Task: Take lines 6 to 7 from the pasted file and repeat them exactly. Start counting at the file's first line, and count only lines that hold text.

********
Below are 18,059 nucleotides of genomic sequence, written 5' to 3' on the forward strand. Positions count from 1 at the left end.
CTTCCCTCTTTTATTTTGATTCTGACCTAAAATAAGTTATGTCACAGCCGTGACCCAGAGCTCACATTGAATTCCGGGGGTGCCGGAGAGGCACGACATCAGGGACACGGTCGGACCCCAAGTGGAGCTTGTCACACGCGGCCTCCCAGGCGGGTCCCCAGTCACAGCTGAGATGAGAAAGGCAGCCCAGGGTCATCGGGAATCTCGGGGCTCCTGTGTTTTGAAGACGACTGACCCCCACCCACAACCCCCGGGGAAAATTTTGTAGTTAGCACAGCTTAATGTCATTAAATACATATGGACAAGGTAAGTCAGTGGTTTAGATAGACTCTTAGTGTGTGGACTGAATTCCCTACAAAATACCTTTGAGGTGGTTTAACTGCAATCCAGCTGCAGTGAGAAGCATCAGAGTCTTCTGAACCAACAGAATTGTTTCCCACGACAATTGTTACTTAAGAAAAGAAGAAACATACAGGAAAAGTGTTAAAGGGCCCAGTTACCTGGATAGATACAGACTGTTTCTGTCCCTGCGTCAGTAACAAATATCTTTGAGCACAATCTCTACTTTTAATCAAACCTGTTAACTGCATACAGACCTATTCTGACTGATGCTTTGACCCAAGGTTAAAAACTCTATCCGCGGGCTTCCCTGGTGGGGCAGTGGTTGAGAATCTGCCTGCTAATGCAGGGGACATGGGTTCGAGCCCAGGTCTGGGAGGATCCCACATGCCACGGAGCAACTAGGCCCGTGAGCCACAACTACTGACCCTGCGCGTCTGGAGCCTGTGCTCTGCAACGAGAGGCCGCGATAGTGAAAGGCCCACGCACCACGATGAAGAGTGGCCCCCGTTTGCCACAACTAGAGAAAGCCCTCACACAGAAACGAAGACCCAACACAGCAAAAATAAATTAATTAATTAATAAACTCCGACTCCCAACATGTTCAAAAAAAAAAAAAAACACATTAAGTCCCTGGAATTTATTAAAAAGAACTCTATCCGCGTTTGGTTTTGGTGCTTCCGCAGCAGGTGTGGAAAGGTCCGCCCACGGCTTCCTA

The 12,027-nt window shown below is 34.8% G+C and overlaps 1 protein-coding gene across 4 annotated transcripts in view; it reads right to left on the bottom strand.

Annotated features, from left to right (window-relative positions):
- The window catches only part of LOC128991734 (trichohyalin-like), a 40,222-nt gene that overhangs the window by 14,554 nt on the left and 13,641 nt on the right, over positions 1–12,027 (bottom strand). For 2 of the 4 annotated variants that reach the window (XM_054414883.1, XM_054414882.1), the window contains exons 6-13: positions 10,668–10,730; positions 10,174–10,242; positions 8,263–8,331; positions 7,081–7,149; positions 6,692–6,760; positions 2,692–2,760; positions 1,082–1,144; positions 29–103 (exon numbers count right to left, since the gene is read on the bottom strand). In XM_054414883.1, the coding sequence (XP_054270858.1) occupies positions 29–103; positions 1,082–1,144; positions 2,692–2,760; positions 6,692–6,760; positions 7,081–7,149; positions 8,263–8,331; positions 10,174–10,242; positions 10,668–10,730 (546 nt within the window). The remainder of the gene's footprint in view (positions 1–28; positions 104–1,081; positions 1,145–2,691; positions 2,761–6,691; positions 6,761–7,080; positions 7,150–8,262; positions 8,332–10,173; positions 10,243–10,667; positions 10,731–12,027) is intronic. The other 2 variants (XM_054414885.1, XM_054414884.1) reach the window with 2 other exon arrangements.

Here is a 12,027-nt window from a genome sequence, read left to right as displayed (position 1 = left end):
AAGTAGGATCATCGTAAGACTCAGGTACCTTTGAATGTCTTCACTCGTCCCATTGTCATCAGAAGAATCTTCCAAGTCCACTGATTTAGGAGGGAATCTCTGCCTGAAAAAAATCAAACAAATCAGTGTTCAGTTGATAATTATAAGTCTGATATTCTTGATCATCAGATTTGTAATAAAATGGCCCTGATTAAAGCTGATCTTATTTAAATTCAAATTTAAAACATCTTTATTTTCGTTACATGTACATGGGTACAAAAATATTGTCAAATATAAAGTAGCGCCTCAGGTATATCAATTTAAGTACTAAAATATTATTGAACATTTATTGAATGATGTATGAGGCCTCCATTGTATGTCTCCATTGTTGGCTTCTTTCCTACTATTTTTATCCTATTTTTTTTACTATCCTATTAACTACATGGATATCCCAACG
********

Here is a 12,027-nt window from a genome sequence, read left to right as displayed (position 1 = left end):
AAGTAGGATCATCGTAAGACTCAGGTACCTTTGAATGTCTTCACTCGTCCCATTGTCATCAGAAGAATCTTCCAAGTCCACTGATTTAGGAGGGAATCTCTGCCTGAAAAAAATCAAACAAATCAGTGTTCAGTTGATAATTATAAGTCTGATATTCTTGATCATCAGATTTGTAATAAAATGGCCCTGATTAAAGCTGATCTTATTTAAATTCAAATTTAAAACATCTTTATTTTCGTTACATGTACATGGGTACAAAAATATTGTCAAATATAAAGTAGCGCCTCAGGTATATCAATTTAAGTACTAAAATATTATTGAACATTTATTGAATGATGTATGAGGCCTCCATTGTATGTCTCCATTGTTGGCTTCTTTCCTACTATTTTTATCCTATTTTTTTTACTATCCTATTAACTACATGGATATCCCAACG